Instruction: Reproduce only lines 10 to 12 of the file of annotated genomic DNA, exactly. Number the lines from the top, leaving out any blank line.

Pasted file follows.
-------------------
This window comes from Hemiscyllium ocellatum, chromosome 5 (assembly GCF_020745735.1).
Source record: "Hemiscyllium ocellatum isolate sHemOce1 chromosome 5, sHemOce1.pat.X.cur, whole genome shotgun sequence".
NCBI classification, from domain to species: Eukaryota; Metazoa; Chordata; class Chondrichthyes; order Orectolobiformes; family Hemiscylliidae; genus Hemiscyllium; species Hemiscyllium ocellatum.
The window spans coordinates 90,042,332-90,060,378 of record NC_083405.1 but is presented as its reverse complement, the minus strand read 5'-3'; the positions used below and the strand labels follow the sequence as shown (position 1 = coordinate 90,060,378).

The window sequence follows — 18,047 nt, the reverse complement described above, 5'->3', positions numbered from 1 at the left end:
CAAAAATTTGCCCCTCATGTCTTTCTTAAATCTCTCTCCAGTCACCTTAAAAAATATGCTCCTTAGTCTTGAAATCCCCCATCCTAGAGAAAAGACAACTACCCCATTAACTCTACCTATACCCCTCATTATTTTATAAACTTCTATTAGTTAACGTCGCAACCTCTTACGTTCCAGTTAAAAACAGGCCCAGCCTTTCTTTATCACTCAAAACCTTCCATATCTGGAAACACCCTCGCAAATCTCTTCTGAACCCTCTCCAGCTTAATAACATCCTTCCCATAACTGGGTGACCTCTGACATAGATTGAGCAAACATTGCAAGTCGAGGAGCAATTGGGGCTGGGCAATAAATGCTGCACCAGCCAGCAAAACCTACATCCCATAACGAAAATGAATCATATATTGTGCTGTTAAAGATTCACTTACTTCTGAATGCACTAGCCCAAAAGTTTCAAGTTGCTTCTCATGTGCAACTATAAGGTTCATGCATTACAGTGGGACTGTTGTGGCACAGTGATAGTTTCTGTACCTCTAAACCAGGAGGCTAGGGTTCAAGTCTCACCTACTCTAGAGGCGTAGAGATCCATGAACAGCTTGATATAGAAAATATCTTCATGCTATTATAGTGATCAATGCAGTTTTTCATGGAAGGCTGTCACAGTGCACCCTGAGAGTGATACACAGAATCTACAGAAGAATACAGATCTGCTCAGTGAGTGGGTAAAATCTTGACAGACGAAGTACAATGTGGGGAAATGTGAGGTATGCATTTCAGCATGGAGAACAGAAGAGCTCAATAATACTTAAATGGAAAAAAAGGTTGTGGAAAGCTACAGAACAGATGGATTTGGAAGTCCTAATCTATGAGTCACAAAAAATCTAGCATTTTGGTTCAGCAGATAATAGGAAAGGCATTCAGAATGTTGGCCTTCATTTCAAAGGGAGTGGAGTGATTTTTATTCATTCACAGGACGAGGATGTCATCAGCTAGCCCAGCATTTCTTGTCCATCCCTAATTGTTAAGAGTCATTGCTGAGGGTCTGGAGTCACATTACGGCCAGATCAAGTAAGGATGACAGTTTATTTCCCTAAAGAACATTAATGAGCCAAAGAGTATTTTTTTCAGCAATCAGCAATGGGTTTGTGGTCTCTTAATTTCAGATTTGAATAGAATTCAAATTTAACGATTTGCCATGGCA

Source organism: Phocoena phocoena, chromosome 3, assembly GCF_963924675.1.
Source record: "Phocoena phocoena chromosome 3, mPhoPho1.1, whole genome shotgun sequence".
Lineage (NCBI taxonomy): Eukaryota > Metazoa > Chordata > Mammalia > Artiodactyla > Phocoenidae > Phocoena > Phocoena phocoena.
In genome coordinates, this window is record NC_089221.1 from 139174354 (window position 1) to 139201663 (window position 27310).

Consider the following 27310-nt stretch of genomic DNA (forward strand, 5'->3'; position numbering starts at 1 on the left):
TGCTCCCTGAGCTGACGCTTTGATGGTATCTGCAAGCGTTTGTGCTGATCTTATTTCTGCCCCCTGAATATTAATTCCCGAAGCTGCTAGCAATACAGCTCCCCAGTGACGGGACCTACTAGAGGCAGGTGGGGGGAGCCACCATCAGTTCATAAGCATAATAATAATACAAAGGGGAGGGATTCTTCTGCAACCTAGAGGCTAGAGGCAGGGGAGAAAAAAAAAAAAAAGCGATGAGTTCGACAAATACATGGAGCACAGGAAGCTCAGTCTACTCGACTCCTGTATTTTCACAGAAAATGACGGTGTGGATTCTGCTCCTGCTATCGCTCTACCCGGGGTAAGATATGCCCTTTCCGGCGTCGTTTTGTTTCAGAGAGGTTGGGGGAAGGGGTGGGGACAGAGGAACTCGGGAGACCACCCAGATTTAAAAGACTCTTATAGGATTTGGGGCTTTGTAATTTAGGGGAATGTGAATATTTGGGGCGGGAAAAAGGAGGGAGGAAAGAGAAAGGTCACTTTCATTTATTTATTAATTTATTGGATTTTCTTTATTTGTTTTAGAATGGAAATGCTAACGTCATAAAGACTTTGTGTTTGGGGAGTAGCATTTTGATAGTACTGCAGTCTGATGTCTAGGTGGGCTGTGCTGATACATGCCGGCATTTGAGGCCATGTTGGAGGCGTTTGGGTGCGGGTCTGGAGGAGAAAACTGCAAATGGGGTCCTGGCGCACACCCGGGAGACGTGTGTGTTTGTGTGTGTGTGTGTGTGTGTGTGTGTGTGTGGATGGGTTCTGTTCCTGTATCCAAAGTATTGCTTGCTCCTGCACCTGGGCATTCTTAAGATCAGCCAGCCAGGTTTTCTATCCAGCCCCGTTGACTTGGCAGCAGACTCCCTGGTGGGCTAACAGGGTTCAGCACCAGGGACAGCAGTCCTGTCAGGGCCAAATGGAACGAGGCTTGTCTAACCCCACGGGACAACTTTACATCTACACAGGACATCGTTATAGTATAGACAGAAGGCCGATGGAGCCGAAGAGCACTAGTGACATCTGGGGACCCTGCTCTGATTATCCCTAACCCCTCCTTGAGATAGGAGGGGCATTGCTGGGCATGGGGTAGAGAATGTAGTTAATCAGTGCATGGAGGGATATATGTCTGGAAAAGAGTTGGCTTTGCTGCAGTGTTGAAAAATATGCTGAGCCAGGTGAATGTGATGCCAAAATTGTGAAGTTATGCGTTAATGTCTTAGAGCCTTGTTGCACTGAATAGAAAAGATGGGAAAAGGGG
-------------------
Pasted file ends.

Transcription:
In genome coordinates, this window is record NC_089221.1 from 139174354 (window position 1) to 139201663 (window position 27310).

Consider the following 27310-nt stretch of genomic DNA (forward strand, 5'->3'; position numbering starts at 1 on the left):
TGCTCCCTGAGCTGACGCTTTGATGGTATCTGCAAGCGTTTGTGCTGATCTTATTTCTGCCCCCTGAATATTAATTCCCGAAGCTGCTAGCAATACAGCTCCCCAGTGACGGGACCTACTAGAGGCAGGTGGGGGGAGCCACCATCAGTTCATAAGCATAATAATAATACAAAGGGGAGGGATTCTTCTGCAACCTAGAGGCTAGAGGCAGGGGAGAAAAAAAAAAAAAAGCGATGAGTTCGACAAATACATGGAGCACAGGAAGCTCAGTCTACTCGACTCCTGTATTTTCACAGAAAATGACGGTGTGGATTCTGCTCCTGCTATCGCTCTACCCGGGGTAAGATATGCCCTTTCCGGCGTCGTTTTGTTTCAGAGAGGTTGGGGGAAGGGGTGGGGACAGAGGAACTCGGGAGACCACCCAGATTTAAAAGACTCTTATAGGATTTGGGGCTTTGTAATTTAGGGGAATGTGAATATTTGGGGCGGGAAAAAGGAGGGAGGAAAGAGAAAGGTCACTTTCATTTATTTATTAATTTATTGGATTTTCTTTATTTGTTTTAGAATGGAAATGCTAACGTCATAAAGACTTTGTGTTTGGGGAGTAGCATTTTGATAGTACTGCAGTCTGATGTCTAGGTGGGCTGTGCTGATACATGCCGGCATTTGAGGCCATGTTGGAGGCGTTTGGGTGCGGGTCTGGAGGAGAAAACTGCAAATGGGGTCCTGGCGCACACCCGGGAGACGTGTGTGTTTGTGTGTGTGTGTGTGTGTGTGTGTGTGTGTGGATGGGTTCTGTTCCTGTATCCAAAGTATTGCTTGCTCCTGCACCTGGGCATTCTTAAGATCAGCCAGCCAGGTTTTCTATCCAGCCCCGTTGACTTGGCAGCAGACTCCCTGGTGGGCTAACAGGGTTCAGCACCAGGGACAGCAGTCCTGTCAGGGCCAAATGGAACGAGGCTTGTCTAACCCCACGGGACAACTTTACATCTACACAGGACATCGTTATAGTATAGACAGAAGGCCGATGGAGCCGAAGAGCACTAGTGACATCTGGGGACCCTGCTCTGATTATCCCTAACCCCTCCTTGAGATAGGAGGGGCATTGCTGGGCATGGGGTAGAGAATGTAGTTAATCAGTGCATGGAGGGATATATGTCTGGAAAAGAGTTGGCTTTGCTGCAGTGTTGAAAAATATGCTGAGCCAGGTGAATGTGATGCCAAAATTGTGAAGTTATGCGTTAATGTCTTAGAGCCTTGTTGCACTGAATAGAAAAGATGGGAAAAGGGG